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Life in Mompox is tempered by the gentle breeze off the Magdalena River, Colombia’s main artery. The town, whose historic center was declared a World Heritage Site by UNESCO, grew from what used to be an island vault for the gold and silver plundered by the Spaniards during the colonization of the Americas. Mompox was founded in 1540 and is located about six hours away from Cartagena.
What to do in Mompox
Magical realism is alive and well here. In his novel “The General in His Labyrinth,” Gabriel García Márquez refers to the glorious past of Santa Cruz de Mompox, which you will undoubtedly sense as you walk the streets of the town and pause at its corners to hear stories from the locals. Taking a boat trip through the Pijiño swamp, where the birdsand flora of the region abound, is sure to be another unforgettable experience.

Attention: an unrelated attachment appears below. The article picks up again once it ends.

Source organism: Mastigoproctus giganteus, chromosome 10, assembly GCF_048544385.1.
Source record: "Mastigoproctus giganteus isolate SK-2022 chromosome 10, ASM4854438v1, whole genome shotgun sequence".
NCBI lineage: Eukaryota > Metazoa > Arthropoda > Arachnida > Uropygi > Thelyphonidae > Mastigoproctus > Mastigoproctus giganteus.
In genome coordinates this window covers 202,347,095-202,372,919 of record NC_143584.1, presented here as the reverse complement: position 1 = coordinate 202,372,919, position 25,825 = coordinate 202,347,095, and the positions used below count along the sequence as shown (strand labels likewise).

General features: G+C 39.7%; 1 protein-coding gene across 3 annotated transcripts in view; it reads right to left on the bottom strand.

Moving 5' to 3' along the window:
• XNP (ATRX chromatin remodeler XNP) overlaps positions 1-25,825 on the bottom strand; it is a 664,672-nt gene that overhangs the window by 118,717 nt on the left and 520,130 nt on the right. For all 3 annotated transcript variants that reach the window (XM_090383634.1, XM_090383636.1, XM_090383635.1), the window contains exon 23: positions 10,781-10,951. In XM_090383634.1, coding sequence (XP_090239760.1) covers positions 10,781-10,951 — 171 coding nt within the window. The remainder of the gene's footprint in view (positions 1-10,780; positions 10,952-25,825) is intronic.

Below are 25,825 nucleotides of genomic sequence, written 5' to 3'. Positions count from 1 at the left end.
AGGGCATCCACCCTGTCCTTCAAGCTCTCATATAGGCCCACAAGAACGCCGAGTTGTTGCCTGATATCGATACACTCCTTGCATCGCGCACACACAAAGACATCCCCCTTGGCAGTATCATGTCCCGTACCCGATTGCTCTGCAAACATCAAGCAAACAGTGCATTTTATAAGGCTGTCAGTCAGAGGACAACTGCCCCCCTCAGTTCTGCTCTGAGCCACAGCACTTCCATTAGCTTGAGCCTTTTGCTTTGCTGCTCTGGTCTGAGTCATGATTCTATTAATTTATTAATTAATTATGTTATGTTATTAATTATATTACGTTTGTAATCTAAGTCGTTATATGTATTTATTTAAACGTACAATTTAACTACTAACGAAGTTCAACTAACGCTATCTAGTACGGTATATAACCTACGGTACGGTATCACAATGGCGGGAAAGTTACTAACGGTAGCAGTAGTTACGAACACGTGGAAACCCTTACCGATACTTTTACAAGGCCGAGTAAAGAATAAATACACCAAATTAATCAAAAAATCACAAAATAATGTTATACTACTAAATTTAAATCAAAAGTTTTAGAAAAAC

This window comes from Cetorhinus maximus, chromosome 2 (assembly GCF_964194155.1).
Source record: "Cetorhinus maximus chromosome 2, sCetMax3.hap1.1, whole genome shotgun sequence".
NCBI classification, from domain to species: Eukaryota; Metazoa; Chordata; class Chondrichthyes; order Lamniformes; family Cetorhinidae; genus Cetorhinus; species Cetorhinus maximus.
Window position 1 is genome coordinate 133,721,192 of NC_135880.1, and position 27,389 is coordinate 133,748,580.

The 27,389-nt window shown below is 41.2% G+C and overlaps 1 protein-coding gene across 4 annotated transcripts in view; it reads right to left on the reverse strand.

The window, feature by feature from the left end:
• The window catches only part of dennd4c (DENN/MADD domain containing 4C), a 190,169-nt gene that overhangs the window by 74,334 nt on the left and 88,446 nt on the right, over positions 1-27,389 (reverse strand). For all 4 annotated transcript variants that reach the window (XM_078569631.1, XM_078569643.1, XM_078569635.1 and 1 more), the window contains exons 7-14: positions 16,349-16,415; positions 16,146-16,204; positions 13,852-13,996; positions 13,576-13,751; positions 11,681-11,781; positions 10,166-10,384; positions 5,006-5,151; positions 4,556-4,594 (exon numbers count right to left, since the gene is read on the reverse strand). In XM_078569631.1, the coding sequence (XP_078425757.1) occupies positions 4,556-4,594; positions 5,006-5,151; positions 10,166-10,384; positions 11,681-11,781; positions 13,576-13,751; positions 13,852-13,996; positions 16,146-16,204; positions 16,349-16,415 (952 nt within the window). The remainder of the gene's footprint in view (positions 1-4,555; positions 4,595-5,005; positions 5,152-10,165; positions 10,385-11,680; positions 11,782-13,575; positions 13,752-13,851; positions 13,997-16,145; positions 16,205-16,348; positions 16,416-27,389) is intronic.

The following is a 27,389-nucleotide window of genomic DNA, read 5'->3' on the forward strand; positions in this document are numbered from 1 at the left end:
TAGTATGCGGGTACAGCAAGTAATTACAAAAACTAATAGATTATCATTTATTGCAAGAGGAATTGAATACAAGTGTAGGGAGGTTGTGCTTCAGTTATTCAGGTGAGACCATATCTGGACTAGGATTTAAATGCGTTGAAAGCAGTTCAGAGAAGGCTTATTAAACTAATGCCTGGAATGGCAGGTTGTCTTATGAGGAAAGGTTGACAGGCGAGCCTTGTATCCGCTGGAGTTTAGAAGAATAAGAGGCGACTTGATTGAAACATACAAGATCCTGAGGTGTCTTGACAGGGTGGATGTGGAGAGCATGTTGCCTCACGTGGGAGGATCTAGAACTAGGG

UNESCO declared the Mompox historic center a World Heritage Site in 1995, and describes it as "a purified sample of Spanish colonial architecture in the New World.” It is the main hub for religious tourism, where travelers can bear witness to unique religious traditions, such as the Easter processions that make their way through the center’s narrow streets.
Walking the streets and admiring the colonial architecture of its buildings, learning about the art of filigree gold and exploring nearby swamps are among the plans for travellers to Mompox.
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